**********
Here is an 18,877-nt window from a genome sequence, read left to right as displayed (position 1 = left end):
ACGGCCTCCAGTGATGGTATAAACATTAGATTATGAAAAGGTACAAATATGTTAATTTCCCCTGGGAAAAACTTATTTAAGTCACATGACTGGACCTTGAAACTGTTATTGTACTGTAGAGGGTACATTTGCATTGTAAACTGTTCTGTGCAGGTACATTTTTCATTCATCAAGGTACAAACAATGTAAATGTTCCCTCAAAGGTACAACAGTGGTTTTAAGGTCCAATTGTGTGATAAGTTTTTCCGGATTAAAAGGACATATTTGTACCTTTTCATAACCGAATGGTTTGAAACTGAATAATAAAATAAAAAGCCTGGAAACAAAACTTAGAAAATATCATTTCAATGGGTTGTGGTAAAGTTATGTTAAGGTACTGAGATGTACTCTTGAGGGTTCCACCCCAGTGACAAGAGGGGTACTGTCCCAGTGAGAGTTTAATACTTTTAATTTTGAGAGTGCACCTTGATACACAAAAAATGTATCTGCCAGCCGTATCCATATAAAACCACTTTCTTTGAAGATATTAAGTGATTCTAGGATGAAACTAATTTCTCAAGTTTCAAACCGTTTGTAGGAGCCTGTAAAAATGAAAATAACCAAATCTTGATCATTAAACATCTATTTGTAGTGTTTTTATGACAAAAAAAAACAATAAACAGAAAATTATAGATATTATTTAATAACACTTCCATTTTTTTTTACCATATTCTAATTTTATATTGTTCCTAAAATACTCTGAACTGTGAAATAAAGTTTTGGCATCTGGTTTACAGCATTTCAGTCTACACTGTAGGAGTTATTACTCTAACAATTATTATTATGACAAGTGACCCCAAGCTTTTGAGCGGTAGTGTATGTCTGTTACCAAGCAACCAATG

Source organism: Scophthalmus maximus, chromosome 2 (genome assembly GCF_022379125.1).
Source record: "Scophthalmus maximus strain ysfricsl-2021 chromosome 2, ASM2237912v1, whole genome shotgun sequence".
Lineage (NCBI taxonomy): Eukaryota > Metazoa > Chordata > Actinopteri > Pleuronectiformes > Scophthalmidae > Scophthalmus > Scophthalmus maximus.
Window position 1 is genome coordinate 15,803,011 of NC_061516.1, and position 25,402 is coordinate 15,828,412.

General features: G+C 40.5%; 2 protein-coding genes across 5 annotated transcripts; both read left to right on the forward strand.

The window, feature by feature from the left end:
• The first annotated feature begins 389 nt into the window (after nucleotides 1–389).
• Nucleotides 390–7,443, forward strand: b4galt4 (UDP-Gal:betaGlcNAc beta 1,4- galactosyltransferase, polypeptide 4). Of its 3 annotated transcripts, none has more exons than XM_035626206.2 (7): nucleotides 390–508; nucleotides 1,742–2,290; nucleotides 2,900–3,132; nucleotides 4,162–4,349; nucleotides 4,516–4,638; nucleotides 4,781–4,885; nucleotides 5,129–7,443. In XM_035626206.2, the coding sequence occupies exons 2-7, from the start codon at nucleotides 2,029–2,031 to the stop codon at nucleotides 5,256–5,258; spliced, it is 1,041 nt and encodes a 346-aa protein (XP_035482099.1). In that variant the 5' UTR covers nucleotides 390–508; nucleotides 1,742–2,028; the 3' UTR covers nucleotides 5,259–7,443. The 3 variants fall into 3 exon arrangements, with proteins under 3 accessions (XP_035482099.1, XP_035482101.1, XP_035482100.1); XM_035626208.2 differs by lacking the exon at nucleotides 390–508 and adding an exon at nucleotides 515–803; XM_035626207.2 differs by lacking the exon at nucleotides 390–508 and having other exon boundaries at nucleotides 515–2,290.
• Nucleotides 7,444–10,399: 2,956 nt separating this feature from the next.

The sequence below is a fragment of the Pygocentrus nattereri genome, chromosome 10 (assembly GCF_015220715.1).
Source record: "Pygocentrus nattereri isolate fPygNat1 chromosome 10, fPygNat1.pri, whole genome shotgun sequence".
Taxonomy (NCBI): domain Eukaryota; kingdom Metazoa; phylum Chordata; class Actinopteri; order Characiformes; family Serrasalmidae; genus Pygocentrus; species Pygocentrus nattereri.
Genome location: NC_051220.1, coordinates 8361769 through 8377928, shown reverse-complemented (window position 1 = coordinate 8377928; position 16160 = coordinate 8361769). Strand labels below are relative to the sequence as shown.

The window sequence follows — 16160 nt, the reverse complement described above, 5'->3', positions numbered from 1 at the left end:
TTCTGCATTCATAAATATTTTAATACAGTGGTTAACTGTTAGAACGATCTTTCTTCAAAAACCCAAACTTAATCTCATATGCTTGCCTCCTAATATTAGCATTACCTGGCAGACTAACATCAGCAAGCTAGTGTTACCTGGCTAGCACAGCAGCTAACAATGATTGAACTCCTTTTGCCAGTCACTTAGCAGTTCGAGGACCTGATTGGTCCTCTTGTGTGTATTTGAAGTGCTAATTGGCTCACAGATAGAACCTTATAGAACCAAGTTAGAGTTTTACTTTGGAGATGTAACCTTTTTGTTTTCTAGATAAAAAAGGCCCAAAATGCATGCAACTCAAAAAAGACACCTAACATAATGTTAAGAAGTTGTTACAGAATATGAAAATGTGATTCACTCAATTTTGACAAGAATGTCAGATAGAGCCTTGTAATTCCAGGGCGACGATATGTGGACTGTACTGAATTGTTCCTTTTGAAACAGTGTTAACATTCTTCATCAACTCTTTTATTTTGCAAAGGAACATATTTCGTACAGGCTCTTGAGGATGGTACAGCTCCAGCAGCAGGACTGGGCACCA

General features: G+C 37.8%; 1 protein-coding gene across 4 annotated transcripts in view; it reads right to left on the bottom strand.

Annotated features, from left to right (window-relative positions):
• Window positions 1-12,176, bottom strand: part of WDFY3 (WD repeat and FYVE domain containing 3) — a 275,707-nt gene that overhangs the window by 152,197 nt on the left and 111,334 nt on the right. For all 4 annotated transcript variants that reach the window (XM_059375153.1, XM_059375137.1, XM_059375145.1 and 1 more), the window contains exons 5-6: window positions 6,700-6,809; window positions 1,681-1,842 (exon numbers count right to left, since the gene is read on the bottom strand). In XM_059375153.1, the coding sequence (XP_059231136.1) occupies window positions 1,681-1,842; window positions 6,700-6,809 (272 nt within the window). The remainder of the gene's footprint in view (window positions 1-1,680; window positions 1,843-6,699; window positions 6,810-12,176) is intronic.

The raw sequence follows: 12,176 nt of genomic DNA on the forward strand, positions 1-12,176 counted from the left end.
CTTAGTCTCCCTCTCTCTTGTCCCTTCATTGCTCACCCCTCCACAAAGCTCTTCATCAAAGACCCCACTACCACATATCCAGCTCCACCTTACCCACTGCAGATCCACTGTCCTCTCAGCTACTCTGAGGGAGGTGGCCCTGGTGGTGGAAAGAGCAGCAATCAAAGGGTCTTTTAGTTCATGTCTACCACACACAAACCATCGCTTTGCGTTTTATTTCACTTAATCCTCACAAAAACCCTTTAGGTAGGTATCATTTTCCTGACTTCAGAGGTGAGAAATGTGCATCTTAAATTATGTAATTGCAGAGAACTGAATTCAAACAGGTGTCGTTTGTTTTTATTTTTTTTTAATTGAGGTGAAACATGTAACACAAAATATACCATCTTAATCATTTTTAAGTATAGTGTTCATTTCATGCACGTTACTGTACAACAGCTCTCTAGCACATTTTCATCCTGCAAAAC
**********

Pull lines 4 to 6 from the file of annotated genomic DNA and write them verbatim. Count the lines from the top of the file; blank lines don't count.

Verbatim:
Source record: "Scophthalmus maximus strain ysfricsl-2021 chromosome 2, ASM2237912v1, whole genome shotgun sequence".
Lineage (NCBI taxonomy): Eukaryota > Metazoa > Chordata > Actinopteri > Pleuronectiformes > Scophthalmidae > Scophthalmus > Scophthalmus maximus.
Window position 1 is genome coordinate 15,803,011 of NC_061516.1, and position 25,402 is coordinate 15,828,412.